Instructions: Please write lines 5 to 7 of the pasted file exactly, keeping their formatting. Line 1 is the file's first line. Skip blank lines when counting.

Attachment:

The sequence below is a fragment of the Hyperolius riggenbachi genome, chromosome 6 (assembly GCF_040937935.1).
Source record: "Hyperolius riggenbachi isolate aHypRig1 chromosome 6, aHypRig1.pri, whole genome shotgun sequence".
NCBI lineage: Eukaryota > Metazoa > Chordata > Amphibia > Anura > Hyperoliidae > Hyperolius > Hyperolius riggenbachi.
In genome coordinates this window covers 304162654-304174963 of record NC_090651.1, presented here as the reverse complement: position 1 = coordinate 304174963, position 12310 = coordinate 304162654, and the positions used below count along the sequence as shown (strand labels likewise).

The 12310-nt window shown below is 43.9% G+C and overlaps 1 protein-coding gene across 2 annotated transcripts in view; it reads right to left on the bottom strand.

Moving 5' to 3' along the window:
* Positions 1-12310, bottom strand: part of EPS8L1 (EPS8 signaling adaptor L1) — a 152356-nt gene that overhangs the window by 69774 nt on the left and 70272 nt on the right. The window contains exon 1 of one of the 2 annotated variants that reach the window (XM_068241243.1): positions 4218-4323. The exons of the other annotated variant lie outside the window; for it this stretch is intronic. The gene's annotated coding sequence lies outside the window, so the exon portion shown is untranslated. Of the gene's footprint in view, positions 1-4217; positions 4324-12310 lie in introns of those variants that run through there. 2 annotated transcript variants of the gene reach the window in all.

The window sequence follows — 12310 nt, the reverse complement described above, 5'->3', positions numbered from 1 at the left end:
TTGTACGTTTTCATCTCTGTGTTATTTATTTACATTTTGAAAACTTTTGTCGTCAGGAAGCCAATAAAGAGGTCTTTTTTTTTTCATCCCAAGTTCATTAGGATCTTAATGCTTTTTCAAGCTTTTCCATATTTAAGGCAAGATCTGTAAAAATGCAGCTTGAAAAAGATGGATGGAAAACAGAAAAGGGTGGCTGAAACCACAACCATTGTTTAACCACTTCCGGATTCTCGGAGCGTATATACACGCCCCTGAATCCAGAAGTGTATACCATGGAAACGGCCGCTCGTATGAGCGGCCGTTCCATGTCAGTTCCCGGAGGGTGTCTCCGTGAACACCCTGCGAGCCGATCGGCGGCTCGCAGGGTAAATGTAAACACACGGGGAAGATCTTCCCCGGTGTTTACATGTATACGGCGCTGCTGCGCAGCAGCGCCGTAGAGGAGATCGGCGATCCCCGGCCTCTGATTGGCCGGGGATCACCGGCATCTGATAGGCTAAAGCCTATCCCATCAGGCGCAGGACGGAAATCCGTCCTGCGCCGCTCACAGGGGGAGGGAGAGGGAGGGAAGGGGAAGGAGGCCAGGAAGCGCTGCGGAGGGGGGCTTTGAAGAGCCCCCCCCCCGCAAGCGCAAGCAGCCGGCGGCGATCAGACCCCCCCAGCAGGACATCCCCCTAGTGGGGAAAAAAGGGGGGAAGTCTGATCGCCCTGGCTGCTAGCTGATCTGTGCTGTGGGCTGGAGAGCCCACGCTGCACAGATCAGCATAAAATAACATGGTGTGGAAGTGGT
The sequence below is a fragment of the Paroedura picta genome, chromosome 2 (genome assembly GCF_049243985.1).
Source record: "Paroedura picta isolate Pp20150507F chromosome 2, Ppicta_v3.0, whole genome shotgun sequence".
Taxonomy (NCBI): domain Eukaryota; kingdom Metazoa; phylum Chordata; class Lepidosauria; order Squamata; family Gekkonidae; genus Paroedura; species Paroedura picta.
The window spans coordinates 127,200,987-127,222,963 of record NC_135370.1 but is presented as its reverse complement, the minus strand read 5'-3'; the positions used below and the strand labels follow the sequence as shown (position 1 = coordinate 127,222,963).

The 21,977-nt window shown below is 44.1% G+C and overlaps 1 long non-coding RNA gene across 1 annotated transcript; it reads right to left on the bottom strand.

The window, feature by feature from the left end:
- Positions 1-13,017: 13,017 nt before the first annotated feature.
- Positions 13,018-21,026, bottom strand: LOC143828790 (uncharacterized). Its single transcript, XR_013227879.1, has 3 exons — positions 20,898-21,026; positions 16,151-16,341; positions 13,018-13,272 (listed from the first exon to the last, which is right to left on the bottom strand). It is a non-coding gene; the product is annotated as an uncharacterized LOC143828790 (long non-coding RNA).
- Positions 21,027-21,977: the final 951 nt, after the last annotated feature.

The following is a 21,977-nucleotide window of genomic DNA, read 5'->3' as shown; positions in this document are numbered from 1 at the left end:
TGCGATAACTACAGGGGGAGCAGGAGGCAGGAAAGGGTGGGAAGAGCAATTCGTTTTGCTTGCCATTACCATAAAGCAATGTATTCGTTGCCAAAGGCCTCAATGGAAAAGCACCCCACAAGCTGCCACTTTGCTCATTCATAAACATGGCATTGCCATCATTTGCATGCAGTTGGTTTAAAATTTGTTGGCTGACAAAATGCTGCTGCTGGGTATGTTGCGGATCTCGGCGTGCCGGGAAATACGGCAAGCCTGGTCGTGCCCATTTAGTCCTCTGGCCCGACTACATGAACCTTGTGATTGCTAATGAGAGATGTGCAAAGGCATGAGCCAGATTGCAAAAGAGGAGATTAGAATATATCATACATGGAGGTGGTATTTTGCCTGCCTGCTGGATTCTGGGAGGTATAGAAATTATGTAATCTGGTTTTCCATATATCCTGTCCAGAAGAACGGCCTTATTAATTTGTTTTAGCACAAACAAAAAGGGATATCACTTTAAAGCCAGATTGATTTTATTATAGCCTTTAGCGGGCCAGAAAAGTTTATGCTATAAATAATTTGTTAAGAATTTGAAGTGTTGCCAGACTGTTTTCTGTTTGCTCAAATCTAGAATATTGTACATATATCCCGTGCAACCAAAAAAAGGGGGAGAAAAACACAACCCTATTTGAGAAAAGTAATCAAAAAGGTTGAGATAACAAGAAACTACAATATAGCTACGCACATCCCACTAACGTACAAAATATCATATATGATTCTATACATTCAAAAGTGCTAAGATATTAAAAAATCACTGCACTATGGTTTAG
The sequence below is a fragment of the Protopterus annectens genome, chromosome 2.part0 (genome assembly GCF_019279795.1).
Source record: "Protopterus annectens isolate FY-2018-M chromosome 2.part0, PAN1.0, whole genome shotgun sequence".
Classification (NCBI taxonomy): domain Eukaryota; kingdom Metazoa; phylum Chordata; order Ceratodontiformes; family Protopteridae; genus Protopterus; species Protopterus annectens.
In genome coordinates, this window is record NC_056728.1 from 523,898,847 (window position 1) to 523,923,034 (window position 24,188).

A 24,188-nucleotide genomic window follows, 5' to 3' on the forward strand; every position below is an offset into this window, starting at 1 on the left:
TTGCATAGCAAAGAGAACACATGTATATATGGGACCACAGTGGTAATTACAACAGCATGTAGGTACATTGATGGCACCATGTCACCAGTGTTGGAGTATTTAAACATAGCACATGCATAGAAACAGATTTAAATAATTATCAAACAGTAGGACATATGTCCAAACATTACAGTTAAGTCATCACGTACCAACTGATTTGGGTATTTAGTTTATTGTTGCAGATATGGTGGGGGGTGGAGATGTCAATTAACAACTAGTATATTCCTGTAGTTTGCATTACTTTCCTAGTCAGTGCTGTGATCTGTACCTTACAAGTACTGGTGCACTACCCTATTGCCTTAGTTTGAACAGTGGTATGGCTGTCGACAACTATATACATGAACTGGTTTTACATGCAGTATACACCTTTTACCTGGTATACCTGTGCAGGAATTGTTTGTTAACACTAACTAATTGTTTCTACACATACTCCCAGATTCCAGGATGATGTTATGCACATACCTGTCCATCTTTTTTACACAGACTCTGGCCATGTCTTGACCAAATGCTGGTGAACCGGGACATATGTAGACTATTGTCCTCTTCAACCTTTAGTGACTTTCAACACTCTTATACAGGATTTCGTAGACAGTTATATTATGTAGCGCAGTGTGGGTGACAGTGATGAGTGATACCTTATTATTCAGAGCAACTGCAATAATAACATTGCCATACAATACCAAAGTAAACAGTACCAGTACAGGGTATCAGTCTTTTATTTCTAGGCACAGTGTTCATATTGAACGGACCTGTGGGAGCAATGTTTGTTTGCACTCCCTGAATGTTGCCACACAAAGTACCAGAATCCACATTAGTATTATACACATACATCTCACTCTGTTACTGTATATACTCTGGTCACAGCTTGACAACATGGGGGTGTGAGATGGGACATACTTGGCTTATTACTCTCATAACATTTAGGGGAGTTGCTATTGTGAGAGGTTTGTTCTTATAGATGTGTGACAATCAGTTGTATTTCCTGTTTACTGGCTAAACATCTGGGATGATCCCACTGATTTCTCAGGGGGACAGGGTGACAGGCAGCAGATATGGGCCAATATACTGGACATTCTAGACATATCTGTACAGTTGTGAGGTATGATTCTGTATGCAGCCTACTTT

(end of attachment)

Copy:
The 12310-nt window shown below is 43.9% G+C and overlaps 1 protein-coding gene across 2 annotated transcripts in view; it reads right to left on the bottom strand.

Moving 5' to 3' along the window:
* Positions 1-12310, bottom strand: part of EPS8L1 (EPS8 signaling adaptor L1) — a 152356-nt gene that overhangs the window by 69774 nt on the left and 70272 nt on the right. The window contains exon 1 of one of the 2 annotated variants that reach the window (XM_068241243.1): positions 4218-4323. The exons of the other annotated variant lie outside the window; for it this stretch is intronic. The gene's annotated coding sequence lies outside the window, so the exon portion shown is untranslated. Of the gene's footprint in view, positions 1-4217; positions 4324-12310 lie in introns of those variants that run through there. 2 annotated transcript variants of the gene reach the window in all.